Bertha On Track To Resume Tunneling

Area grandmother determined to finish the job.

After being sidelined for nearly 16 months from her hobby of building infrastructure projects underneath major cities, area grandmother Bertha Slocum is said to be on track to resume her latest endeavor: building a massive highway tunnel along the Seattle waterfront.

“After I retired, I had a lot of extra time to devote to my crafts projects,” said Bertha. “I realized that tunneling under Seattle was something I had wanted to do for a long time. I figured, hey, I’m not getting any younger. So I went for it!”

Bertha won the tunneling contract in 2012, beating out major international construction firms on the promise of delivering the project on time and on budget. But in late 2013 she was forced to put her hobby on pause in favor of training for a national seniors’ shuffleboard-bridge-knitting triathlon. Read more »

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Smarter Street Talk

Seattle Neighborhood Greenways road tested messages about safe streets. Here's what they learned.
Eric and Sam. Photo used by permission.

Eric and Sam. Photo used by permission.

Policy solutions often come with their own vocabulary—acronyms, insider shorthand, and jargon. It can be alienating or confusing. Worse, policy-speak can risk obscuring the most important messages: why solutions matter and the people who should care.

The folks at Seattle Neighborhood Greenways, a local coalition of safe street community groups, have seen this first hand. At countless public meetings and in hundreds of community conversations, they’ve seen how the wrong message can confuse, put off, or even backfire, pitting otherwise friendly stakeholders against one another.

They set out to find a better way. They listened, they observed, they used trial and error. And with years of road testing, they’ve learned what words and messages work to bring people together, build support for smart solutions, and create more civil and productive public discourse around how we design our streets.

The new rules of the road they’ve developed help break bad habits and more successfully engage people’s interest, values, and emotions. Here’s what they learned: Read more »

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Debating Coal and Oil Exports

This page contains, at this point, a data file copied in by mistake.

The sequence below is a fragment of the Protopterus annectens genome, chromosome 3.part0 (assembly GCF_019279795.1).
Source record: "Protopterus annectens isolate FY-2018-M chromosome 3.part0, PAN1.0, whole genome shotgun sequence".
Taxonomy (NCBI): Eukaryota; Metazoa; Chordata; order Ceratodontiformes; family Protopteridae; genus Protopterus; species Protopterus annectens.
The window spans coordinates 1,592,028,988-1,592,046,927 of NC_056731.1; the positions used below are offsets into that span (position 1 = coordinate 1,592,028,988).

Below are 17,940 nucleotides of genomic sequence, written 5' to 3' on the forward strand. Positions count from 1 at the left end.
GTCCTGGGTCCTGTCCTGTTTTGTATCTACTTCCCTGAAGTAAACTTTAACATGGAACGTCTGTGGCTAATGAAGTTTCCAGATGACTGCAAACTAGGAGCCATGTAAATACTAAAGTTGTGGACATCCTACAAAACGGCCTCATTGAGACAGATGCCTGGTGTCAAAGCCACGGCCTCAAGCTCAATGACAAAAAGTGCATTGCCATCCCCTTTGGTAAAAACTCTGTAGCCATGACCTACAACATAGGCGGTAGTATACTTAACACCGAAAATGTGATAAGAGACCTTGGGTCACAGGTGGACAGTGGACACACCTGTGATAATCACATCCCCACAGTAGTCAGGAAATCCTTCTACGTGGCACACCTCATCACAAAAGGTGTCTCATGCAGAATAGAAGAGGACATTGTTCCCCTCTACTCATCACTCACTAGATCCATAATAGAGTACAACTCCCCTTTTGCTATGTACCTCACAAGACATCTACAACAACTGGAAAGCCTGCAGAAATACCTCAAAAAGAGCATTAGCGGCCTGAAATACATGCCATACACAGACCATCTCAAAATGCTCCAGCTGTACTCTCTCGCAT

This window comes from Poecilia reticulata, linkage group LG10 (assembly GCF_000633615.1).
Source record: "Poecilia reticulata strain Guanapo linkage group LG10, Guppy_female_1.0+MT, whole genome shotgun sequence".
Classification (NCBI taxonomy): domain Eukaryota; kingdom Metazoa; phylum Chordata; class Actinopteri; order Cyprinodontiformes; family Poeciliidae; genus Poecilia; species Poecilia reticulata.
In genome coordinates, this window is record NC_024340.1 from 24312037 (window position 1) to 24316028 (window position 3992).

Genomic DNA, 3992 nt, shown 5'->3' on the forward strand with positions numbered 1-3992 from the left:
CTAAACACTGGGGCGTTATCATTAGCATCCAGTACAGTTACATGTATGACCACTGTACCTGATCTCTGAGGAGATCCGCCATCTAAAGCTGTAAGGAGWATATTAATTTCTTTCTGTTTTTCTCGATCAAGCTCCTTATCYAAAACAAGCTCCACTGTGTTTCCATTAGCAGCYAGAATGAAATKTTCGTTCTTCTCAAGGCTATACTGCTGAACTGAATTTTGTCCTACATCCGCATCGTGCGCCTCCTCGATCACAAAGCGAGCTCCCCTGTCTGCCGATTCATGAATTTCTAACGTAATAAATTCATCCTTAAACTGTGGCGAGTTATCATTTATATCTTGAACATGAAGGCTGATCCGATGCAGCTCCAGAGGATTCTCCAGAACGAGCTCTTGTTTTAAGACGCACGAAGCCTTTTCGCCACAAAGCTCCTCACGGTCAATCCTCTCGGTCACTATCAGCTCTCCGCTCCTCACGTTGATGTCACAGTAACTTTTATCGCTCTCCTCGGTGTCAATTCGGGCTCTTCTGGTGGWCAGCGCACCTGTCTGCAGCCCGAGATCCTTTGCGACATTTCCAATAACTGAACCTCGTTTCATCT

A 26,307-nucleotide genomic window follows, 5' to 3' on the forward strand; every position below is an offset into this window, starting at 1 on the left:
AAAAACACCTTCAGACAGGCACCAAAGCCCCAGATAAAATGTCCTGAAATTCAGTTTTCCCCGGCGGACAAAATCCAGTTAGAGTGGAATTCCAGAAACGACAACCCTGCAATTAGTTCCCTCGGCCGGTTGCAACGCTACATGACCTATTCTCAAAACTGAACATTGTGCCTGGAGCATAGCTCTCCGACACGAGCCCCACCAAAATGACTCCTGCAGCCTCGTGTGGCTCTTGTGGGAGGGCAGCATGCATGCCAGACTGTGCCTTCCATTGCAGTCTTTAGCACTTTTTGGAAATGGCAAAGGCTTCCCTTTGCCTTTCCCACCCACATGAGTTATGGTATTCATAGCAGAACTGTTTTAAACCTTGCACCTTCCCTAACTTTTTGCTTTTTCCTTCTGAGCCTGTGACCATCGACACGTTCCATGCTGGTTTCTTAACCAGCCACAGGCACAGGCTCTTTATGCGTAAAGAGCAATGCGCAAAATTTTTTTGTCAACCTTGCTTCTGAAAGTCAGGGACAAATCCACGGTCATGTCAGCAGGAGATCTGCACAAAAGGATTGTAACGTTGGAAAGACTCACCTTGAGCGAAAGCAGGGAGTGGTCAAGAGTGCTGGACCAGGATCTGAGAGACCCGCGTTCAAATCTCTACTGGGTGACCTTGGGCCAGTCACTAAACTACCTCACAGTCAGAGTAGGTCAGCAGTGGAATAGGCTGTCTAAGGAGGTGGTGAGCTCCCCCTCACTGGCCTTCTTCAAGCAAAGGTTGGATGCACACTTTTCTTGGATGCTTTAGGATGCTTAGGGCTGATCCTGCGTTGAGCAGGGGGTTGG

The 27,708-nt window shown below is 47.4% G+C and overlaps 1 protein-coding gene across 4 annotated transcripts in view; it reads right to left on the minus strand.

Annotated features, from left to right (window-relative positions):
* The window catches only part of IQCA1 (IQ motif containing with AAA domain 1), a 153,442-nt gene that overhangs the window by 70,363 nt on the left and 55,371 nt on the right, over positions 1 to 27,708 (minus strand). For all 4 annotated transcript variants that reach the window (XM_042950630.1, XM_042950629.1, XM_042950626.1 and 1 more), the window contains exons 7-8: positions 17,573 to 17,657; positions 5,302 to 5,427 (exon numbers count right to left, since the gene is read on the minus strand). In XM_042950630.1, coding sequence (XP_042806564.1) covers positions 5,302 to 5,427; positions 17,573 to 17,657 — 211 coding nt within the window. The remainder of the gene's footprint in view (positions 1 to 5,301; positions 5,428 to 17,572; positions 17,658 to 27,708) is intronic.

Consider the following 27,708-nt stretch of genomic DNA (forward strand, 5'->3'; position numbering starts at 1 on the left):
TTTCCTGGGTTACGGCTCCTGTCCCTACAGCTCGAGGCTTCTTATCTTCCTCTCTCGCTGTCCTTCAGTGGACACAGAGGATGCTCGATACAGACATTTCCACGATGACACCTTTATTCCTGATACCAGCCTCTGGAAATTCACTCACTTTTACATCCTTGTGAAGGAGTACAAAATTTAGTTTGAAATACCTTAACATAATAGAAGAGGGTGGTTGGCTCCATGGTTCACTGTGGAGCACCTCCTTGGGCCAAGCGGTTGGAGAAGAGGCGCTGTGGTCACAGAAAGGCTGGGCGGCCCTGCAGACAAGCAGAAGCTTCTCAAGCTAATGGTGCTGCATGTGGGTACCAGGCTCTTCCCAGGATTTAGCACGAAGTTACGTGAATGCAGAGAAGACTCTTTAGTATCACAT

Video: what fossil fuel plans mean for the region.

If you haven’t yet gotten your fill of Sightline on Northwest coal and oil plans, then I have good news for you: I was featured recently on a UWTV program, Inside Outlook.

Host Gavin P. Sullivan moderated a discussion with me, Ross Macfarlane from Climate Solutions, and Frank Holmes from the Western States Petroleum Association. The program also includes some time with me—standing track-side in Seattle’s SoDo neighborhood—providing additional context and explanation. Read more »

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Washington Senate Endorses Socialism for Coal

Transportation bill would benefit a coal terminal and its international financiers.
Oregon Way rail crossing

First Wyoming, now Washington: the state Senate has endorsed an $85 million handout to the coal industry, in the form of a rail project whose sole identifiable beneficiary is the proposed and highly controversial Millennium Bulk Terminals coal export project in Longview, Washington.

The rail crossing project, innocuously labeled in the legislative record as the “SR 432 Longview Grade Crossing,” would build a massive vehicle overpass over a rail line near the banks of the Columbia, just south of Longview, Washington. The project would lift the entire Oregon Way and Industrial Way intersection, including the rail crossings circled in red, to let trains pass underneath.

The county projects rapid growth in train traffic at these rail crossings through 2035. But nearly three quarters of that projected growth is for the Millennium terminal. The remaining quarter would go to Barlow Point to the west of Millennium—an undeveloped site that, at present, has no known prospects for a tenant.

That means that the only known project that could boost traffic delays at Oregon Way and Industrial Way is the Millennium Bulk Terminals, a project whose principal proponent is wholly owned by a private equity fund based in the Cayman Islands. Read more »


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